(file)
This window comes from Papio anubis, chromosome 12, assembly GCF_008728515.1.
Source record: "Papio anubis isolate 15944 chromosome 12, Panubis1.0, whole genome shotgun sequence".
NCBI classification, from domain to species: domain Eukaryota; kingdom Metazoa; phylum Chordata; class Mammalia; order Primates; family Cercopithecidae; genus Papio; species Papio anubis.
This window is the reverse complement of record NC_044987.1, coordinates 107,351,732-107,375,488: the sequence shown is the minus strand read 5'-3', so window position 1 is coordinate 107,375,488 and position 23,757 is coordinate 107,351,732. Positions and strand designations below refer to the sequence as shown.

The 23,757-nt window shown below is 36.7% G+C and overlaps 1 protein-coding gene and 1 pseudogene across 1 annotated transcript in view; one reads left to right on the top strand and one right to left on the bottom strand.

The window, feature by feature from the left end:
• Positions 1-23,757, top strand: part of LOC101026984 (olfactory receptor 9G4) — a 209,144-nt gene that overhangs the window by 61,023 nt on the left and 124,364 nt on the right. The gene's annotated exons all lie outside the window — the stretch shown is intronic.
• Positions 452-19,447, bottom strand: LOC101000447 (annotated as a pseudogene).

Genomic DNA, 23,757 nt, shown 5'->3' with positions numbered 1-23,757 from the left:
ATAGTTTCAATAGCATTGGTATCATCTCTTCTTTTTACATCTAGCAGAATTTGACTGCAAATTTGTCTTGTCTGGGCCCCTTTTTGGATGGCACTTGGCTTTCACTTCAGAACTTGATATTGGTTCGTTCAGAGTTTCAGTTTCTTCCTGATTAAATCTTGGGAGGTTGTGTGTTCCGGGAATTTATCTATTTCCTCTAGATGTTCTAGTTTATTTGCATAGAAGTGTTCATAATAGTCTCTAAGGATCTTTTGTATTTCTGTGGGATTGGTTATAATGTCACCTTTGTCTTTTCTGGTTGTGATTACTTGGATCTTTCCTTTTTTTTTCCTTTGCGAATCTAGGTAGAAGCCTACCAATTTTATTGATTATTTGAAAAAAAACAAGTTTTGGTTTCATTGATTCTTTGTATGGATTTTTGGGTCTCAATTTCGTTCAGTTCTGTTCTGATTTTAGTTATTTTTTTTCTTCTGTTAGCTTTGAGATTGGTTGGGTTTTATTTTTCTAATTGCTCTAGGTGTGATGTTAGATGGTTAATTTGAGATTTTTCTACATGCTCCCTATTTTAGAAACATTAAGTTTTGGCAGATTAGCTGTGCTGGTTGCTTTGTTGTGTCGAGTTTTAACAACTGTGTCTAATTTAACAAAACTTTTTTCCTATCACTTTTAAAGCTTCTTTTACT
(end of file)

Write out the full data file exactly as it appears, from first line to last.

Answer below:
This window comes from Papio anubis, chromosome 12, assembly GCF_008728515.1.
Source record: "Papio anubis isolate 15944 chromosome 12, Panubis1.0, whole genome shotgun sequence".
NCBI classification, from domain to species: domain Eukaryota; kingdom Metazoa; phylum Chordata; class Mammalia; order Primates; family Cercopithecidae; genus Papio; species Papio anubis.
This window is the reverse complement of record NC_044987.1, coordinates 107,351,732-107,375,488: the sequence shown is the minus strand read 5'-3', so window position 1 is coordinate 107,375,488 and position 23,757 is coordinate 107,351,732. Positions and strand designations below refer to the sequence as shown.

The 23,757-nt window shown below is 36.7% G+C and overlaps 1 protein-coding gene and 1 pseudogene across 1 annotated transcript in view; one reads left to right on the top strand and one right to left on the bottom strand.

The window, feature by feature from the left end:
• Positions 1-23,757, top strand: part of LOC101026984 (olfactory receptor 9G4) — a 209,144-nt gene that overhangs the window by 61,023 nt on the left and 124,364 nt on the right. The gene's annotated exons all lie outside the window — the stretch shown is intronic.
• Positions 452-19,447, bottom strand: LOC101000447 (annotated as a pseudogene).

Genomic DNA, 23,757 nt, shown 5'->3' with positions numbered 1-23,757 from the left:
ATAGTTTCAATAGCATTGGTATCATCTCTTCTTTTTACATCTAGCAGAATTTGACTGCAAATTTGTCTTGTCTGGGCCCCTTTTTGGATGGCACTTGGCTTTCACTTCAGAACTTGATATTGGTTCGTTCAGAGTTTCAGTTTCTTCCTGATTAAATCTTGGGAGGTTGTGTGTTCCGGGAATTTATCTATTTCCTCTAGATGTTCTAGTTTATTTGCATAGAAGTGTTCATAATAGTCTCTAAGGATCTTTTGTATTTCTGTGGGATTGGTTATAATGTCACCTTTGTCTTTTCTGGTTGTGATTACTTGGATCTTTCCTTTTTTTTTCCTTTGCGAATCTAGGTAGAAGCCTACCAATTTTATTGATTATTTGAAAAAAAACAAGTTTTGGTTTCATTGATTCTTTGTATGGATTTTTGGGTCTCAATTTCGTTCAGTTCTGTTCTGATTTTAGTTATTTTTTTTCTTCTGTTAGCTTTGAGATTGGTTGGGTTTTATTTTTCTAATTGCTCTAGGTGTGATGTTAGATGGTTAATTTGAGATTTTTCTACATGCTCCCTATTTTAGAAACATTAAGTTTTGGCAGATTAGCTGTGCTGGTTGCTTTGTTGTGTCGAGTTTTAACAACTGTGTCTAATTTAACAAAACTTTTTTCCTATCACTTTTAAAGCTTCTTTTACT